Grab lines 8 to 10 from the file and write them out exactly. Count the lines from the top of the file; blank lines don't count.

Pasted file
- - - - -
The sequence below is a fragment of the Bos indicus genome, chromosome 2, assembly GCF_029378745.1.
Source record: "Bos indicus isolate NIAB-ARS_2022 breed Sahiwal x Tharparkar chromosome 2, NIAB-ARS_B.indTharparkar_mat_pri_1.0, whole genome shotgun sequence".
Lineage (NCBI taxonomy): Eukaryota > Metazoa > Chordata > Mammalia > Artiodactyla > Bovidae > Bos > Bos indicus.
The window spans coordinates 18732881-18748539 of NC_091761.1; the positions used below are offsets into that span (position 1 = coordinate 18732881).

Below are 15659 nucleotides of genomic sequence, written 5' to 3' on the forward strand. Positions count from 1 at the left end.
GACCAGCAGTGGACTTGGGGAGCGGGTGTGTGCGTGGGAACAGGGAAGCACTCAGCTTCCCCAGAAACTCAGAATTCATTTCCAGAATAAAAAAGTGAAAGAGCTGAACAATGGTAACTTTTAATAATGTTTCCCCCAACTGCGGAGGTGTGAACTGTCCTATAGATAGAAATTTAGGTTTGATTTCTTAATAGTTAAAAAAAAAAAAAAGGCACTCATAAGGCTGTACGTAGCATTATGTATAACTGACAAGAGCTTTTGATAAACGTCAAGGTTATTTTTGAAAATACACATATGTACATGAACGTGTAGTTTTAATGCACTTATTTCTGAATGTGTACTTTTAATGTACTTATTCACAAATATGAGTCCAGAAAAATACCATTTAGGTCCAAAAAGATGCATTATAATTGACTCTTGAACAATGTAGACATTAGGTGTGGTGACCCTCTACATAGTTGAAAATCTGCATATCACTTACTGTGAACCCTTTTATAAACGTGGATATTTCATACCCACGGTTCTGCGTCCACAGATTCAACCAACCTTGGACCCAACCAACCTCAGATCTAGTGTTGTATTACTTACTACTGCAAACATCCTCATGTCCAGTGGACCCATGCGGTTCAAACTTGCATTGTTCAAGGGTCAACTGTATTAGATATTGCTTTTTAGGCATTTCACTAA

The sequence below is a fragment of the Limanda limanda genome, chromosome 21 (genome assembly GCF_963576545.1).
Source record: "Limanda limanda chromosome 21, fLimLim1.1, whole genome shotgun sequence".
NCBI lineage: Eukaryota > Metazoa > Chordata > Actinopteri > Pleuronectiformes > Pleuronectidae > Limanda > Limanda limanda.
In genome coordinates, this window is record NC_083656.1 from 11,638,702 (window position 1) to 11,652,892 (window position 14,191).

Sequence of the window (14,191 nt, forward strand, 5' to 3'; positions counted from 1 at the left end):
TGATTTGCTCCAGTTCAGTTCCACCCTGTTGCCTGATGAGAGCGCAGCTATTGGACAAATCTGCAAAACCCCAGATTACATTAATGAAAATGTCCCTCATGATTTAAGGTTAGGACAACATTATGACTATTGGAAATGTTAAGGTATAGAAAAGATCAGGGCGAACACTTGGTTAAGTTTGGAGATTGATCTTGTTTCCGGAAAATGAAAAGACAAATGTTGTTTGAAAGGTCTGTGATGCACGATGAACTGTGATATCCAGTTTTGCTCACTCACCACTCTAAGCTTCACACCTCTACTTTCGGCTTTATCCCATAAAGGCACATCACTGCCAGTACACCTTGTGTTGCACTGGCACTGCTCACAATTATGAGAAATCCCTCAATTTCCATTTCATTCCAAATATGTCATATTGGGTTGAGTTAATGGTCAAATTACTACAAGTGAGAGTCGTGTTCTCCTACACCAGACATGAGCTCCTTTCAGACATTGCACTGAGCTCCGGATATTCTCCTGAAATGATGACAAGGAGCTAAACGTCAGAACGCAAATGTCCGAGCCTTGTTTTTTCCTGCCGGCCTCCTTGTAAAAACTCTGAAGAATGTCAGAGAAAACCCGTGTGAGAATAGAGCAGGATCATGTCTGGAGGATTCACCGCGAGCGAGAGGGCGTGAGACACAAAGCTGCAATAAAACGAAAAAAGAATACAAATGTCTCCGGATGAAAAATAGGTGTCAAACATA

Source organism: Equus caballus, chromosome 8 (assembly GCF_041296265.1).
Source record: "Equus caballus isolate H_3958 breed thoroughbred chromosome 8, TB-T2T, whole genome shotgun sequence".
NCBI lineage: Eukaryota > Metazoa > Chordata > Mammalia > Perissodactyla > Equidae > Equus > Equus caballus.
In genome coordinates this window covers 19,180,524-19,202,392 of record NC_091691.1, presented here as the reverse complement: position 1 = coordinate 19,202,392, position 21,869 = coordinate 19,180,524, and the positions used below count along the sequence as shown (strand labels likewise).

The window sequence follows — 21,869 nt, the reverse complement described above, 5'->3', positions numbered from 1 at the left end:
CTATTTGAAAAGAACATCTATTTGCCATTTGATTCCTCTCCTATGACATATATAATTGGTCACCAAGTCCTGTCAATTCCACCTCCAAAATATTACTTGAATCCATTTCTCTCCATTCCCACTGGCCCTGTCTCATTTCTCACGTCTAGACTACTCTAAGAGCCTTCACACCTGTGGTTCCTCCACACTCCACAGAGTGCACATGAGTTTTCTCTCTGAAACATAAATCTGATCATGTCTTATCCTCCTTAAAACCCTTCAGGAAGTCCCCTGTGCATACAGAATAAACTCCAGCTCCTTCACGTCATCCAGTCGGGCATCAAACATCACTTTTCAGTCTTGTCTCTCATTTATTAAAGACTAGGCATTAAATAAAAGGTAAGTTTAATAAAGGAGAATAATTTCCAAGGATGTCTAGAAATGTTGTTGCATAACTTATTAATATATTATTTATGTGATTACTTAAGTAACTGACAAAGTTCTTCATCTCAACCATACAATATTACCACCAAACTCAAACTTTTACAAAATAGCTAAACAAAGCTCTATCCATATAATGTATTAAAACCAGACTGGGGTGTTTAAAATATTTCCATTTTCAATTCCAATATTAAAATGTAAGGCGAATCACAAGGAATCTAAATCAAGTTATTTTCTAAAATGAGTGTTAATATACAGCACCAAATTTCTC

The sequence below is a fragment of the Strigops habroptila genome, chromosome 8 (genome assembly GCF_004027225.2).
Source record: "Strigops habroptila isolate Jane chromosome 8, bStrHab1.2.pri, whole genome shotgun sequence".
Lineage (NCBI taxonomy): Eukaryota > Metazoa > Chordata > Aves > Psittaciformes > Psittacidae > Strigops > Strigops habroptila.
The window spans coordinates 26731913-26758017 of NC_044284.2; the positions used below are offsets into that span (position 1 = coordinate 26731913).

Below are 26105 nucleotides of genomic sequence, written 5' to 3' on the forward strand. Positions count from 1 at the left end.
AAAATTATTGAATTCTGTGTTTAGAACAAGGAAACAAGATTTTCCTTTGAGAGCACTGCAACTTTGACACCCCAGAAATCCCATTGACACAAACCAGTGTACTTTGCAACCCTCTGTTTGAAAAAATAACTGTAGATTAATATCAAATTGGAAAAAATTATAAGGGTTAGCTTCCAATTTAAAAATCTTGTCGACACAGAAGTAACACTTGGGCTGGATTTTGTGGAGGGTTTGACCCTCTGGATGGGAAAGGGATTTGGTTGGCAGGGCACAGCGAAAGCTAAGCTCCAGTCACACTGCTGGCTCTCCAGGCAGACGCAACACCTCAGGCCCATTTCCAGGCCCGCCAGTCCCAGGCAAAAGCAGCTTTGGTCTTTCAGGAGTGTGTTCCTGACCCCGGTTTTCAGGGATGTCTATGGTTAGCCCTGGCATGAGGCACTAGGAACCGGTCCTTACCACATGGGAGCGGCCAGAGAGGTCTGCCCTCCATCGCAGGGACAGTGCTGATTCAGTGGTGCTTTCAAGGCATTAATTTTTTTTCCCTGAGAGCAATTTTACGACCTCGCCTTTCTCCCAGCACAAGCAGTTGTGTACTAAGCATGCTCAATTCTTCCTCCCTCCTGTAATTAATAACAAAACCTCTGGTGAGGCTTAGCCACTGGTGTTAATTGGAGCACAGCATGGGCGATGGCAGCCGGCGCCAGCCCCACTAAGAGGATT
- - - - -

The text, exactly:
Source record: "Limanda limanda chromosome 21, fLimLim1.1, whole genome shotgun sequence".
NCBI lineage: Eukaryota > Metazoa > Chordata > Actinopteri > Pleuronectiformes > Pleuronectidae > Limanda > Limanda limanda.
In genome coordinates, this window is record NC_083656.1 from 11,638,702 (window position 1) to 11,652,892 (window position 14,191).